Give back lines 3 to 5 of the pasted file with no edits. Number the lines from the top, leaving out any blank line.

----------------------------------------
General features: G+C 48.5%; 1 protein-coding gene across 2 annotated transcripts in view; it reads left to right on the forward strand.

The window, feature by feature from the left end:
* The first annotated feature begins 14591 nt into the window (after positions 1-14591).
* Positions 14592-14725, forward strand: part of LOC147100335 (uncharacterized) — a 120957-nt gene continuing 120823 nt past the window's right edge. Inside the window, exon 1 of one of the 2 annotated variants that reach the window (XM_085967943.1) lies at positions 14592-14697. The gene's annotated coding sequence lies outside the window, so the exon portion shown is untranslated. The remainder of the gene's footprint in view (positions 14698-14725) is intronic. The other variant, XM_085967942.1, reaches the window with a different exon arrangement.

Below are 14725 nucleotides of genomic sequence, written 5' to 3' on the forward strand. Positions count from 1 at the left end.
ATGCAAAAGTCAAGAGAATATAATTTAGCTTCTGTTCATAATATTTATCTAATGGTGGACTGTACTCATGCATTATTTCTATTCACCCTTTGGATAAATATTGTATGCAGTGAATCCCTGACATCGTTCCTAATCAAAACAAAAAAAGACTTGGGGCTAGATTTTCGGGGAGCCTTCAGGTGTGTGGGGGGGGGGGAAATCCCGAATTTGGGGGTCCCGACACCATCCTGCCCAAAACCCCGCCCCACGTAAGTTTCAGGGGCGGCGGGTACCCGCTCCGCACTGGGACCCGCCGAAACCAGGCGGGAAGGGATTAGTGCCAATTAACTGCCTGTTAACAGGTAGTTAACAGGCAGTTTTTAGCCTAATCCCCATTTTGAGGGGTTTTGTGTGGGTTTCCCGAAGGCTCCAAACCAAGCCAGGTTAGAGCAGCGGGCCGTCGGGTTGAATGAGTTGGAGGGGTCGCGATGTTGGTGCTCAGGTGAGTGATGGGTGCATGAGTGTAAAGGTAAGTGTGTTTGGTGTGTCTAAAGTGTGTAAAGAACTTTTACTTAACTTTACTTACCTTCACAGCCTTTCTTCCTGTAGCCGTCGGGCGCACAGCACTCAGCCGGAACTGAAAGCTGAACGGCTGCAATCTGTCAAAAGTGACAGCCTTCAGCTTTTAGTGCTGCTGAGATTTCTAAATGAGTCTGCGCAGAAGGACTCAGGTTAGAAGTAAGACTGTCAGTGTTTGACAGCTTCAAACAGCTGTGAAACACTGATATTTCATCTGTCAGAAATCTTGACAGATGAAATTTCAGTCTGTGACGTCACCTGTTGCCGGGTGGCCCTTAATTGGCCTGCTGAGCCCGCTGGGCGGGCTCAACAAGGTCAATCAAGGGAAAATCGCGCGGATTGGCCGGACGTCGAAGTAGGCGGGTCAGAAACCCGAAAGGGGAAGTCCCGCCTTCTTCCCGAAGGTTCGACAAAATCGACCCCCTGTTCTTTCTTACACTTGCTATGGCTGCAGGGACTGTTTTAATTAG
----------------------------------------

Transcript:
* The first annotated feature begins 14591 nt into the window (after positions 1-14591).
* Positions 14592-14725, forward strand: part of LOC147100335 (uncharacterized) — a 120957-nt gene continuing 120823 nt past the window's right edge. Inside the window, exon 1 of one of the 2 annotated variants that reach the window (XM_085967943.1) lies at positions 14592-14697. The gene's annotated coding sequence lies outside the window, so the exon portion shown is untranslated. The remainder of the gene's footprint in view (positions 14698-14725) is intronic. The other variant, XM_085967942.1, reaches the window with a different exon arrangement.

Below are 14725 nucleotides of genomic sequence, written 5' to 3' on the forward strand. Positions count from 1 at the left end.